Minutiae, day two

Yeah, I’m really on this microscopic thang. Bear with me, it will pass.

Today’s subject of my intense scrutiny is the ticket validator machines for CalTrain.

Here’s the situation. To catch a commute on the train you gotta have a ticket to get ‘er done. Some people do single rides. You buy that day of from a machine at the station. Some people do a monthly pass. You get that in advance (or from the machines). You just flash that to the conductor and it keeps you on the train.

But for many of us, we buy a ten-ride ticket (more cost effective if you ride occasionally, not every day). So in order to get a ride, you have to punch your ticket. So to do that, you slip the ticket into the validator machine and it punches your ticket, stamps date and expiration time (four hours), and cuts off the ride number on the side.

Here, better to go visual on this. Please excuse the crappy iPhone photos.

Here’s what a ten-ride pass looks like:

Note the slots for the rides and you can see the numbers off to the side. You can see that this morning I punched off the number 5.

Here is the validator machine:

And obviously, here’s how it works:

So here’s my question. One of those “you’ve got way too much thinking time on your hands” type of deals.

What happens to all of those punched numbers? I mean, look at the machine, it’s not that big?

A LOT of people punch their tickets every day. And as evidenced by the fact that they are always out of ink, the CalTrain people don’t service the machines very often. So the punched numbers build up in there…I’m guessing.

Where do they go? I assume they stay up there in the red part, but that doesn’t seem like a lot of room.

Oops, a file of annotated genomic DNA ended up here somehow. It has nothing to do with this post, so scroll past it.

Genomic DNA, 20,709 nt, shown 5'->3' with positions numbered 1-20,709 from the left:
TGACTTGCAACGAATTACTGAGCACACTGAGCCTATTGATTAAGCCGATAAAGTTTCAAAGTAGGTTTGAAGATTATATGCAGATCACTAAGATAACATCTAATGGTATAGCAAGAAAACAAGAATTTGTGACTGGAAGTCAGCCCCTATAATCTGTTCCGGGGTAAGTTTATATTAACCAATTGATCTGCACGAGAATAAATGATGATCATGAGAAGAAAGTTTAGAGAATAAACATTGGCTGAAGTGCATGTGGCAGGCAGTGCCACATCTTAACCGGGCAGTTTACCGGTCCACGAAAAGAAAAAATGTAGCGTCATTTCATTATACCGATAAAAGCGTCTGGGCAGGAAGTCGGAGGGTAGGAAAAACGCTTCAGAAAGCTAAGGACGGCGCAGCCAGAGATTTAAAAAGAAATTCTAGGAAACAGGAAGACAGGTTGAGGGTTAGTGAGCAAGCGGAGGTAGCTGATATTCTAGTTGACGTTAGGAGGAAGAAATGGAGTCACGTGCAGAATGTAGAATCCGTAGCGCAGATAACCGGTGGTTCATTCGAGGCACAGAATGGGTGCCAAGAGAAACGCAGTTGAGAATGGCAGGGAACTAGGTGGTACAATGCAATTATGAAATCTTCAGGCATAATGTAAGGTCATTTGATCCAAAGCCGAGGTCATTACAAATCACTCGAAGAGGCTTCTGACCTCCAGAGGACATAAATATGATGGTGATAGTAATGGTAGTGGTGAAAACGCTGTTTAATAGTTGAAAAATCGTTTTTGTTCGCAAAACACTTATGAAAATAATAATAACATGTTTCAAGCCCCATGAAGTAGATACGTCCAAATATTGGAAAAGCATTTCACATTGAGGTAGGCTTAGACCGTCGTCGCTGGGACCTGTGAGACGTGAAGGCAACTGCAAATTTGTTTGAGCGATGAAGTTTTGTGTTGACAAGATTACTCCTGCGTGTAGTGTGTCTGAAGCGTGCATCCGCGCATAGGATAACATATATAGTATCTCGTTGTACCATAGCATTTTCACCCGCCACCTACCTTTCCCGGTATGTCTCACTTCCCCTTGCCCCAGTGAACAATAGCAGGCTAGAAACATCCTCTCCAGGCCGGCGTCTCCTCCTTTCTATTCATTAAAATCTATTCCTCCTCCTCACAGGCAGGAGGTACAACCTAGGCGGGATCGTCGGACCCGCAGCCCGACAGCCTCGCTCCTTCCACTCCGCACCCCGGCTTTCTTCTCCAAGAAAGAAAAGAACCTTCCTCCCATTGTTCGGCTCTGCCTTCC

And when they service the machine, what do they do with the little numbered punchouts? Like confetti in there?

I posed this last night to The Good Man and he patiently suggested that they save them up for the CalTrain New Year’s Eve parties.

But I really am curious. I mean, I suppose they just toss them out, but given that there are, like, 24 stations punching both northbound and southbound riders, that’s a LOT of little punched numbers. It seems like something useful could be done with all of those?

Or am I over thinking it? Don’t answer that…

Because mainly, all this ticket validator scrutiny was just me trying to distract my “no wanna go to work” mind. Succeeded, too, for a little while.

So while you too ponder little numbered confettis, here’s my “art shot”…a glance northbound up the tracks, to help get you in the pondering mood.

Sometimes doing the right thing is a really hard road

(settle in, it’s a long post today)

Yesterday afternoon, late afternoon, I got a voice message from Stanford Blood Center.

They call me quite a bit. Being an O positive means the stuff in my veins is in demand.

Lately instead of whole blood, I’ve been giving platelets. It takes longer to donate but is MUCH easier on me. They take the blood, spin off the platelets, and return everything else back to you.

But back to the message. They said they had a patient at the Stanford Hospital with whom I was an exact match in terms of blood panel (something called an HLA match). And this person desperately needed platelets on Saturday (it takes two days to test) and could I come in right away and donate?

Honestly, my first thought was “I can’t be bothered”. I’d taken the train in to work so I didn’t have my car. I was tired. And usually before giving platelets I like to make sure I’m ready by eating right and drinking milk before hand (donating robs calcium).

Then I stopped and thought, “What the hell am I thinking?” and called them back. I said I would be there. They gave me a 6:30 appointment.

Ok, so I looked at the shuttle and train schedules. I could take an early shuttle and train that would get me home by quarter past five. Enough time to get home, eat, drink milk, and get to Palo Alto.


So at 4:30 I waited for the shuttle that would take me to the train. The shuttle that never showed up.

I tersely called dispatch. I was put on hold for about five long minutes. Long story short. The bus had broke down.

Ok, so I asked could they promise the NEXT bus at 5:11 would show up?

They couldn’t.

I didn’t tell the dispatch my story, I just said “I have to get to the train station”.

So they sent out one of the intercampus shuttle vans (our work buildings are spread far and wide so there are vans that take employees hither and yon) to take me to the station.

Ok, with train schedule in hand, I worked out when I might get there, what train, what station and could The Good Man come get me? (he was working from home)